Botswana is pleased by Namibia and Angola’s commitment to the co-listing of the entire Okavango basin as a UNESCO World Heritage Site. This affirmation was expressed today by the Director of National Museums and Monuments, Gaogakwe Phorano who under his watch the country successfully inscribed the Okavango Delta.
In 2014, Okavango Delta was inscribed under the UNESCO criteria: vii (natural beauty), ix (evolutionary processes, and x (biodiversity) as a World Heritage Site, becoming the 1,000th site to be listed. There have been moves to list the entire basin which originates from Angola highlands through Namibia into Botswana as a UNESCO site.
In 2019, 3-4 June, Angola, Botswana, and Namibia converged in Maun to discuss transboundary cooperation and ways to improve conservation of the Okavango Delta (Botswana) World Heritage site together with UNESCO and other partners.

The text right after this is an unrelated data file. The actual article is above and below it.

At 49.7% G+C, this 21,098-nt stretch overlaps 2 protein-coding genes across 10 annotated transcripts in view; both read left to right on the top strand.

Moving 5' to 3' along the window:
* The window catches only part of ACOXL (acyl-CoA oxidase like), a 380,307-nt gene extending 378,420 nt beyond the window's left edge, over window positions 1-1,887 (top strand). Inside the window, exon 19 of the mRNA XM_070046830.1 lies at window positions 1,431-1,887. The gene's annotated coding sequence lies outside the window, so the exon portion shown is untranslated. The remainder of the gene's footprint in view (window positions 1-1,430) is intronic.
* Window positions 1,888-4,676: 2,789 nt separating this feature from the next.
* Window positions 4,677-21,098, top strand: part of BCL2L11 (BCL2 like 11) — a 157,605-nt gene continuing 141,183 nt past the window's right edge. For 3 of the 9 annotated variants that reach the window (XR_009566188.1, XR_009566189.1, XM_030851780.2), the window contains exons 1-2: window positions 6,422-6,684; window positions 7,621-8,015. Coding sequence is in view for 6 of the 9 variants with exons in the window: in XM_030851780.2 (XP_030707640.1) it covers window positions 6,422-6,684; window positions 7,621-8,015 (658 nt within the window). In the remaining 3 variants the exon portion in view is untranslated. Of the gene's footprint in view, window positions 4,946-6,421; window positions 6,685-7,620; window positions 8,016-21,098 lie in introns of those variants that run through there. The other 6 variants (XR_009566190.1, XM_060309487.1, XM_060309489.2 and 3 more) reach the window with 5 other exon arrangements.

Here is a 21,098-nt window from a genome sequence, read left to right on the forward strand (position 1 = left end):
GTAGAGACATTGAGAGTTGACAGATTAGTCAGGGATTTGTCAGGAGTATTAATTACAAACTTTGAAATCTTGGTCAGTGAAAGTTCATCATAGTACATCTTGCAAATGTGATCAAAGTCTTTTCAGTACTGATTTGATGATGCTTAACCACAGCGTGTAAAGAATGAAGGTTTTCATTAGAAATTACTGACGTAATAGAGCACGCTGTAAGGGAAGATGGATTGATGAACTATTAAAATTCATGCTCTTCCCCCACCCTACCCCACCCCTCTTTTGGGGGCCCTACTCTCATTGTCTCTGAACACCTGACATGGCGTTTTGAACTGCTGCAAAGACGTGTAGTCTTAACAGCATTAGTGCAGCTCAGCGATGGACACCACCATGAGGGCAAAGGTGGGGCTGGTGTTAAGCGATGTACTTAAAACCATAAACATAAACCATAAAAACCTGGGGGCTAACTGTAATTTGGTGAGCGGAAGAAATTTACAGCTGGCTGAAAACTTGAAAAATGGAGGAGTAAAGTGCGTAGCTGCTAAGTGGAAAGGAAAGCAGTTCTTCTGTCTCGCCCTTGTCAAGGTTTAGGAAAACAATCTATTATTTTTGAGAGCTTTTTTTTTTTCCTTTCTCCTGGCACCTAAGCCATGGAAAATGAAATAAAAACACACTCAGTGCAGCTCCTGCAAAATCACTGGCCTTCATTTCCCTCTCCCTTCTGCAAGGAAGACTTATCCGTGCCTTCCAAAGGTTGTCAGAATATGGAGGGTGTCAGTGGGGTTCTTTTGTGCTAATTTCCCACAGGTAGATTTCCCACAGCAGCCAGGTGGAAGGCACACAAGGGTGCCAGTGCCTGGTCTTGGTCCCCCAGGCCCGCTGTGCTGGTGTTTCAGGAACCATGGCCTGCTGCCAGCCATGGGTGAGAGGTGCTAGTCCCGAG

Phorano said following the meeting, Namibia has already made its application for the inclusion of the Okavango River in its territory as part of its tentative list. A tentative list is an inventory of properties that a state party considers to be cultural and/or natural heritage of outstanding universal value, and therefore, suitable for inscription on the World Heritage List.
Phorano said Angola has committed to the co-listing. Furthermore, Phorano explained that Angola, in its commitment to conservation, demarcated a protected area near its Namibian border.
He explained that Botswana is therefore convinced the whole basin would be ultimately inscribed.
“Inscription takes long to achieve. Botswana took four years to achieve it. But we are hopeful our partner countries will achieve it as well at the end.”
Phorano stated that the three countries’ tourism sectors stand to benefit from the listing of the Okavango basin. He revealed that Botswana’s tourist numbers have doubled since the Delta was listed.
Source: Botswana Safari News Facebook page